Being a buddy is mutually beneficial. It’s not just the new hire who can benefit from this relationship. Serving as an onboarding buddy provides an opportunity to demonstrate and develop managerial and leadership skills. A few years ago, we surveyed our employees to understand the attributes of a successful manager. Two of the top five attributes, communication and support, are also components for a successful buddy relationship. Additionally, teaching others can strengthen one’s own knowledge base, enabling buddies to develop a deeper level of expertise.
Ultimately, we’ve found that successful onboarding doesn’t require an overcomplicated playbook. It’s important to have a multi-dimensional onboarding plan in place, of course, but remember the most important thing a new hire needs for success is support. All it takes is a planful manager and a dedicated onboarding buddy to ensure their new hire has a positive and productive first few months on the job.
Dawn Klinghoffer is the General Manager of the HR Business Insights team at Microsoft. Her responsibilities include advanced people analytics and research for Microsoft’s business units globally; analytics; and reporting support for HR programs such as Global Diversity & Inclusion, Global HR Services, Talent Management, and Learning & Development. She is also responsible for reporting tools/technology for HR and employee data privacy.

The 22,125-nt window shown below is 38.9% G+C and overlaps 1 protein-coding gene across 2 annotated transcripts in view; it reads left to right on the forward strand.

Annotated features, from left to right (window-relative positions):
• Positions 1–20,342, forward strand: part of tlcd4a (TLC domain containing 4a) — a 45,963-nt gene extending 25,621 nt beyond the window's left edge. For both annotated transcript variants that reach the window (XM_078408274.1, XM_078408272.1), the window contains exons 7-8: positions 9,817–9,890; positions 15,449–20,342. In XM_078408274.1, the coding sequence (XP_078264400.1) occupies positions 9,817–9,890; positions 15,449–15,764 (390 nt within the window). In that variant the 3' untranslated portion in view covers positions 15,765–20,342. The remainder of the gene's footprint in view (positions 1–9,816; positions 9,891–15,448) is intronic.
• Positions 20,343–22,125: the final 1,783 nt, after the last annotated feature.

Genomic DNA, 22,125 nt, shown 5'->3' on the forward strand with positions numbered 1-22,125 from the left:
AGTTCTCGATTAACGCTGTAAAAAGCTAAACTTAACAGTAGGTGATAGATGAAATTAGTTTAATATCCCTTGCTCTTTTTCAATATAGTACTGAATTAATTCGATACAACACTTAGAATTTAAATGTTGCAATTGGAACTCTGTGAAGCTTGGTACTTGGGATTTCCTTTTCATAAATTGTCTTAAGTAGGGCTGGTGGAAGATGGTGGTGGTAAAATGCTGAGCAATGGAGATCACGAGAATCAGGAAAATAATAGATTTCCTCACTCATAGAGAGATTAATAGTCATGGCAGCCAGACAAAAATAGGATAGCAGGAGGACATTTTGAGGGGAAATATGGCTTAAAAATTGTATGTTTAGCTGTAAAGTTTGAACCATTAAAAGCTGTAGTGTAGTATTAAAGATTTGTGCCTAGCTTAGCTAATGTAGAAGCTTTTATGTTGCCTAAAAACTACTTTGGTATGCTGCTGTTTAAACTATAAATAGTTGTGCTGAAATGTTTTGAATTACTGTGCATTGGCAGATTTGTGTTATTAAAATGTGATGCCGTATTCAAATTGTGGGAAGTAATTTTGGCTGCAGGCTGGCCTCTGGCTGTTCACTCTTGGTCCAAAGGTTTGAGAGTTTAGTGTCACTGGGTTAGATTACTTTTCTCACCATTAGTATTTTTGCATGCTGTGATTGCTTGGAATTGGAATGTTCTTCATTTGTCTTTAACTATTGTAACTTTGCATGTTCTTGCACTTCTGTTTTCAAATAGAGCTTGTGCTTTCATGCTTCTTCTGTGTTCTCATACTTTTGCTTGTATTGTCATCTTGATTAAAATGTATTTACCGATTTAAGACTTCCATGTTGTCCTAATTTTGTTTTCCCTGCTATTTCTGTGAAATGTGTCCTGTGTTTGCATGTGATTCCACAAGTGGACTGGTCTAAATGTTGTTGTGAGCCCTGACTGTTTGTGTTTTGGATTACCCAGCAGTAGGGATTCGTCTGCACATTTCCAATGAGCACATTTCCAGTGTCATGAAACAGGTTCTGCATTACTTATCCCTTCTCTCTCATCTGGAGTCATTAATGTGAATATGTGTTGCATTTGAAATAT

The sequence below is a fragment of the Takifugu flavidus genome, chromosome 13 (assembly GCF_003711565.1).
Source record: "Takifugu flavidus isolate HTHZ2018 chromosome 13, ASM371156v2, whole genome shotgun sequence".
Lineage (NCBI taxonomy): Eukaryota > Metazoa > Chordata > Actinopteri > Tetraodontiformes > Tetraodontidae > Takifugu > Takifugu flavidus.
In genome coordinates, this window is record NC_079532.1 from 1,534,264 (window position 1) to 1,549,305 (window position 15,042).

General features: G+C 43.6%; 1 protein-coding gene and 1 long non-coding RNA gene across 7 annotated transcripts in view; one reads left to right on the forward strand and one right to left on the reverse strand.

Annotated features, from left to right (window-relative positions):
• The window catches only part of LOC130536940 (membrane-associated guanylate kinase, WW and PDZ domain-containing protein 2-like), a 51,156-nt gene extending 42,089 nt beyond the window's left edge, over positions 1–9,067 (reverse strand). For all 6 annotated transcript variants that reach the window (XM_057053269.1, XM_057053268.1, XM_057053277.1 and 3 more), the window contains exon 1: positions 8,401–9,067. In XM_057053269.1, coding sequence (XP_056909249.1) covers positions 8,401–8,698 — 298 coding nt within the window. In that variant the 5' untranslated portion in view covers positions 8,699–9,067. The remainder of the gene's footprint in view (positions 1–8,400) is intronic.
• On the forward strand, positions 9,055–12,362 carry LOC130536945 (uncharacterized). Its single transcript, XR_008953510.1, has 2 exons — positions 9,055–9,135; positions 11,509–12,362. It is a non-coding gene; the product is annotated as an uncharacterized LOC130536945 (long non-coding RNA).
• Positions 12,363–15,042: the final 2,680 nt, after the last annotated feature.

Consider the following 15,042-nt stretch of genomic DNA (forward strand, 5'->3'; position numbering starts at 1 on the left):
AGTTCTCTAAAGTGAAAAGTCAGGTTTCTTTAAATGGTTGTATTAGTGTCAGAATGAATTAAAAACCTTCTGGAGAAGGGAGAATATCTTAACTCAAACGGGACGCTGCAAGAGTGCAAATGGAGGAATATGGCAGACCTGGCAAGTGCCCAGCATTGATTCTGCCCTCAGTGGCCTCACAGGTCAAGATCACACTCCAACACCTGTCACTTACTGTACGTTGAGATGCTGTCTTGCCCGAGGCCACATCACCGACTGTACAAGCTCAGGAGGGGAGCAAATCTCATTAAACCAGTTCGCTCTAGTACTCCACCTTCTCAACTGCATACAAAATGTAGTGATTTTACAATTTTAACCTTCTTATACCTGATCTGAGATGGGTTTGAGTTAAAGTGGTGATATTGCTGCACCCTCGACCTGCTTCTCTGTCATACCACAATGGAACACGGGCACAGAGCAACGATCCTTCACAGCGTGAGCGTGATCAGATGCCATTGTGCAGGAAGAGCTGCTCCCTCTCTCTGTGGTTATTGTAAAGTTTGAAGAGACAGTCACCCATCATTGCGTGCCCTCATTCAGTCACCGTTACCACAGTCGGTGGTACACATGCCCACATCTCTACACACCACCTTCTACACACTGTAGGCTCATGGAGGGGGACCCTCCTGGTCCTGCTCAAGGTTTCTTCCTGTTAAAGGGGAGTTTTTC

Candice Young, Ph.D., is a Senior Data Analyst at Microsoft, where she acts as a research advisor to program managers in the areas of onboarding and manager capabilities. She is responsible for developing and implementing research methodologies used to provide evidence-based solutions to improve organizational practices and procedures that impact culture, onboarding, and career development.
Dave Haspas is a Data Analyst at Microsoft, where he works on analytics to support various aspects of the employee lifecycle, generating data-driven insights that inform our program teams on hiring, onboarding, internal movement, and engagement.